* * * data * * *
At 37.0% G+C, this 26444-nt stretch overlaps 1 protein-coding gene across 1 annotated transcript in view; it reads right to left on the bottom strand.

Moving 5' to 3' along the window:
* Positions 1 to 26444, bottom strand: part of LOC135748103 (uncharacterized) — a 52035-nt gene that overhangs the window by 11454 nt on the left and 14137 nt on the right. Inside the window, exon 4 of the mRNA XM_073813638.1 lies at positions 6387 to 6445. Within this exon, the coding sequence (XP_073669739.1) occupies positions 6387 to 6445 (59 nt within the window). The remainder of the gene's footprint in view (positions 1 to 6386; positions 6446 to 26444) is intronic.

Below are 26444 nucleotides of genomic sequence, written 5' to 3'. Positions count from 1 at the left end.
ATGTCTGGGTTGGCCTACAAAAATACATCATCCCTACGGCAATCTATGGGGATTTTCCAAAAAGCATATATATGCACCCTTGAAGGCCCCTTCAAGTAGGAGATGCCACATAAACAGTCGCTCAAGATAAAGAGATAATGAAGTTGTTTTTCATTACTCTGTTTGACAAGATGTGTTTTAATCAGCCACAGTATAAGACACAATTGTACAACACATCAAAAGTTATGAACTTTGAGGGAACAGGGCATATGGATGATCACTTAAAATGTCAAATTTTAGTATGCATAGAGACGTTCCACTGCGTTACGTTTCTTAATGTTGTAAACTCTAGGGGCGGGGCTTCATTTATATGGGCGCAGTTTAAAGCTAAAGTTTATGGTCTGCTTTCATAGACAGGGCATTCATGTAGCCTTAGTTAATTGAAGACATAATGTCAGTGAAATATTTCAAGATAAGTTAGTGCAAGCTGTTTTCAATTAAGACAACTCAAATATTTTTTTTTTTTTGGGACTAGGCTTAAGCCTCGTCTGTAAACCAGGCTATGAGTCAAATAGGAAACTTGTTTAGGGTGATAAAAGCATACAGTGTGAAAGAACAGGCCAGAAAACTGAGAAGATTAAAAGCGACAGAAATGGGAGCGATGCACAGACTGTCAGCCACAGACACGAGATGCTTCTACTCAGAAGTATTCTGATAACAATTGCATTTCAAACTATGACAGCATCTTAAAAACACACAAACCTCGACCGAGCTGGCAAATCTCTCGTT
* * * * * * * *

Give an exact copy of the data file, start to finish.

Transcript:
At 37.0% G+C, this 26444-nt stretch overlaps 1 protein-coding gene across 1 annotated transcript in view; it reads right to left on the bottom strand.

Moving 5' to 3' along the window:
* Positions 1 to 26444, bottom strand: part of LOC135748103 (uncharacterized) — a 52035-nt gene that overhangs the window by 11454 nt on the left and 14137 nt on the right. Inside the window, exon 4 of the mRNA XM_073813638.1 lies at positions 6387 to 6445. Within this exon, the coding sequence (XP_073669739.1) occupies positions 6387 to 6445 (59 nt within the window). The remainder of the gene's footprint in view (positions 1 to 6386; positions 6446 to 26444) is intronic.

Below are 26444 nucleotides of genomic sequence, written 5' to 3'. Positions count from 1 at the left end.
ATGTCTGGGTTGGCCTACAAAAATACATCATCCCTACGGCAATCTATGGGGATTTTCCAAAAAGCATATATATGCACCCTTGAAGGCCCCTTCAAGTAGGAGATGCCACATAAACAGTCGCTCAAGATAAAGAGATAATGAAGTTGTTTTTCATTACTCTGTTTGACAAGATGTGTTTTAATCAGCCACAGTATAAGACACAATTGTACAACACATCAAAAGTTATGAACTTTGAGGGAACAGGGCATATGGATGATCACTTAAAATGTCAAATTTTAGTATGCATAGAGACGTTCCACTGCGTTACGTTTCTTAATGTTGTAAACTCTAGGGGCGGGGCTTCATTTATATGGGCGCAGTTTAAAGCTAAAGTTTATGGTCTGCTTTCATAGACAGGGCATTCATGTAGCCTTAGTTAATTGAAGACATAATGTCAGTGAAATATTTCAAGATAAGTTAGTGCAAGCTGTTTTCAATTAAGACAACTCAAATATTTTTTTTTTTTTGGGACTAGGCTTAAGCCTCGTCTGTAAACCAGGCTATGAGTCAAATAGGAAACTTGTTTAGGGTGATAAAAGCATACAGTGTGAAAGAACAGGCCAGAAAACTGAGAAGATTAAAAGCGACAGAAATGGGAGCGATGCACAGACTGTCAGCCACAGACACGAGATGCTTCTACTCAGAAGTATTCTGATAACAATTGCATTTCAAACTATGACAGCATCTTAAAAACACACAAACCTCGACCGAGCTGGCAAATCTCTCGTT